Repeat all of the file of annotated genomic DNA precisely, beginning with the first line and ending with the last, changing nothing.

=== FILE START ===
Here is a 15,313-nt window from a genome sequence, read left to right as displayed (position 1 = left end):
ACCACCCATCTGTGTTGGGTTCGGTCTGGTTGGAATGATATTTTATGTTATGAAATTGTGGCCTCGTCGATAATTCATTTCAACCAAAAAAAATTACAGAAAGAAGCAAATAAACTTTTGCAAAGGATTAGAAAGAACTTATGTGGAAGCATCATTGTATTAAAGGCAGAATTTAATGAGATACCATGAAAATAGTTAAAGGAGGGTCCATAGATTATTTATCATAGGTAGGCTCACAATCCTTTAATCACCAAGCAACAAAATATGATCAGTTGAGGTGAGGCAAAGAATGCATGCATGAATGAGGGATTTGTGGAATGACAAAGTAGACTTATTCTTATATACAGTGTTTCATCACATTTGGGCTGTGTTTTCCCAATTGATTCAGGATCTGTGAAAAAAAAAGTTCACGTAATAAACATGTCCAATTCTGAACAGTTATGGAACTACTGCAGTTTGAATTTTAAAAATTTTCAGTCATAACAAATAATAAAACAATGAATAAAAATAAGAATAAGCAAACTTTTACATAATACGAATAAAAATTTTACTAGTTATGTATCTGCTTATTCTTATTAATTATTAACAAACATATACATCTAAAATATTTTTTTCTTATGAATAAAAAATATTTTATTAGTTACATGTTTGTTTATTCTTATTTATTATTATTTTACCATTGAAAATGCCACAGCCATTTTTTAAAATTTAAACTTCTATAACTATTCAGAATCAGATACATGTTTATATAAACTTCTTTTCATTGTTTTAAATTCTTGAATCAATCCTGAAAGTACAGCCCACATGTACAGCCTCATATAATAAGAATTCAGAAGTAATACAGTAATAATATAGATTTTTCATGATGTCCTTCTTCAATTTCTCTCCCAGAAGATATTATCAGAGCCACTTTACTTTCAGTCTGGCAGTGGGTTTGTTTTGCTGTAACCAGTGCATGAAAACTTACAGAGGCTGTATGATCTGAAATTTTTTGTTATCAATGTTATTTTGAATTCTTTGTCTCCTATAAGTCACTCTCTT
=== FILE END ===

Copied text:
Here is a 15,313-nt window from a genome sequence, read left to right as displayed (position 1 = left end):
ACCACCCATCTGTGTTGGGTTCGGTCTGGTTGGAATGATATTTTATGTTATGAAATTGTGGCCTCGTCGATAATTCATTTCAACCAAAAAAAATTACAGAAAGAAGCAAATAAACTTTTGCAAAGGATTAGAAAGAACTTATGTGGAAGCATCATTGTATTAAAGGCAGAATTTAATGAGATACCATGAAAATAGTTAAAGGAGGGTCCATAGATTATTTATCATAGGTAGGCTCACAATCCTTTAATCACCAAGCAACAAAATATGATCAGTTGAGGTGAGGCAAAGAATGCATGCATGAATGAGGGATTTGTGGAATGACAAAGTAGACTTATTCTTATATACAGTGTTTCATCACATTTGGGCTGTGTTTTCCCAATTGATTCAGGATCTGTGAAAAAAAAAGTTCACGTAATAAACATGTCCAATTCTGAACAGTTATGGAACTACTGCAGTTTGAATTTTAAAAATTTTCAGTCATAACAAATAATAAAACAATGAATAAAAATAAGAATAAGCAAACTTTTACATAATACGAATAAAAATTTTACTAGTTATGTATCTGCTTATTCTTATTAATTATTAACAAACATATACATCTAAAATATTTTTTTCTTATGAATAAAAAATATTTTATTAGTTACATGTTTGTTTATTCTTATTTATTATTATTTTACCATTGAAAATGCCACAGCCATTTTTTAAAATTTAAACTTCTATAACTATTCAGAATCAGATACATGTTTATATAAACTTCTTTTCATTGTTTTAAATTCTTGAATCAATCCTGAAAGTACAGCCCACATGTACAGCCTCATATAATAAGAATTCAGAAGTAATACAGTAATAATATAGATTTTTCATGATGTCCTTCTTCAATTTCTCTCCCAGAAGATATTATCAGAGCCACTTTACTTTCAGTCTGGCAGTGGGTTTGTTTTGCTGTAACCAGTGCATGAAAACTTACAGAGGCTGTATGATCTGAAATTTTTTGTTATCAATGTTATTTTGAATTCTTTGTCTCCTATAAGTCACTCTCTT